Avoid Becoming “That” Manager. Engage Your Employees.

It’s funny how a simple demonstrative adjective can suddenly take on a completely new meaning. “Oh, you work for that manager.”

If you’ve ever worked for that manager, you know what I’m talking about — the managers who fail to inspire, motivate or, for that matter, show any interest at all in their staff. Not surprisingly, this lack-lustre management style can lead to diminished employee engagement, lower productivity and retention issues.

Speaking of employee retention, if you’ve seen research on the topic, you also know the one of the top three reasons employees leave their workplace is because of the poor relationship with their direct manager. You could say that people leave their manager, not their organisation.  If you think someone you know is in jeopardy of becoming that manager — here are some ways to help them get back on the right track.

Tip #1: Establish rapport and build trust

Do you think your employees would describe you as “being on their side” and “committed to their success”? If you’re not already doing so, here are some ways you can demonstrate that there’s no question about it:

  • Maintain an ongoing, two-way dialogue about performance where you can share your expectations, provide coaching, answer questions, support employee performance, and solicit feedback on your own performance.
  • Clearly communicate your organisation’s vision, mission and values. By communicating these things, management defines where it’s going and how it’s going to get there.
  • Focus on shared, rather than personal goals. When employees feel everyone on the team is working together to accomplish a common vision — rather than a series of personal agendas that have no connection to the big picture — it goes a long way in establishing a culture of collaboration and trust.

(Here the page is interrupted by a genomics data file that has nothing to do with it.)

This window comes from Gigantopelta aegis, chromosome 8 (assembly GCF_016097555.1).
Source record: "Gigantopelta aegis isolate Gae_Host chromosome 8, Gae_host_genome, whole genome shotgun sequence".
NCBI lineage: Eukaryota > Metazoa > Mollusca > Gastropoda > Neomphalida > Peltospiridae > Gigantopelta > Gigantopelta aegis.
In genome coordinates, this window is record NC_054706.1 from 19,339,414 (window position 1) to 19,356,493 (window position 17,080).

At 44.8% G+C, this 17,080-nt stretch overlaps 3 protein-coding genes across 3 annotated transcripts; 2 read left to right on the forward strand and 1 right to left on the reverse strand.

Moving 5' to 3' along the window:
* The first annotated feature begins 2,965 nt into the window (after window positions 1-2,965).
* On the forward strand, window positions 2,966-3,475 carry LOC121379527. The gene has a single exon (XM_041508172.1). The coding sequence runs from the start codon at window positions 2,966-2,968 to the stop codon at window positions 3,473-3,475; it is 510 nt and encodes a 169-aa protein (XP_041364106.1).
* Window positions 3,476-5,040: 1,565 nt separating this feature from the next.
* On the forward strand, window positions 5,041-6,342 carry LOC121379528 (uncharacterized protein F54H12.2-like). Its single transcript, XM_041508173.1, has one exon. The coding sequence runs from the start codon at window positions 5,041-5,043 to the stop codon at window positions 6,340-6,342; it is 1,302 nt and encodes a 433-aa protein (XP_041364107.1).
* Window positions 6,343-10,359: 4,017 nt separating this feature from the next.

Tip #2: Never stop giving feedback

People need to know how they’re doing — the good, the bad and the ugly. This is why it’s critical to give your employees regular, ongoing feedback and coaching on their performance. When doing so, it’s important to focus on desired behaviours and outcomes, and opportunities for development. Remember, without feedback, your employees don’t always assume they’re doing well. In fact, they might think that you don’t value, care about or notice their contributions. Here are some ways you can make feedback an integral part of your culture:

  • Book one hour each week in your calendars to make notes on employee performance over the past week. Reference their notes to give employees feedback verbally or in written form.
  • Hold frequent formal and informal meetings with their employees to discuss performance, check in on goals and development plans, provide coaching, etc.
  • Communicate to employees that they should expect ongoing performance feedback. Also let your employees know that they should feel free to ask for feedback.

Tip #3: Provide ongoing development opportunities

Get to know your employees and work with them to develop a career progression that’s right for them. Employees need to feel that they have a future with the organisation, and a professional career path that helps them further develop their knowledge, skills and abilities.

In addition to making employees feel engaged and valued, an investment in development can help your organisation:

  • Build alignment
  • Increase productivity and preserve organisational memory/knowledge
  • Establish domain expertise and maintain a competitive advantage

Development can take a variety of different forms — from formal training courses and more challenging work projects to mentoring and leadership programs. Find out what works best for each individual on your team and go from there.

In addition to supporting employee development, your organisation should also have a succession planning program in place that identifies high-potential employees from across the organisation, and prepares them to play key roles of the organisation. You can create talent pools with specific performance criteria and development paths, and assign high-performers to these pools for further development and assessment.

Some final words

With a few exceptions, no one really ever wants to be labeled as that manager.   The good news is that with some solid talent management best-practices in place the odds are slim to none that it will ever happen.

Sean Conrad is a senior product analyst and Certified Human Capital Strategist at Halogen Software, where he has helped hundreds of customers to implement employee performance and talent management solutions.  Sean has spoken at numerous industry events sharing his unique blend of technology expertise and understanding of HR-specific challenges through his Halogen blog posts.

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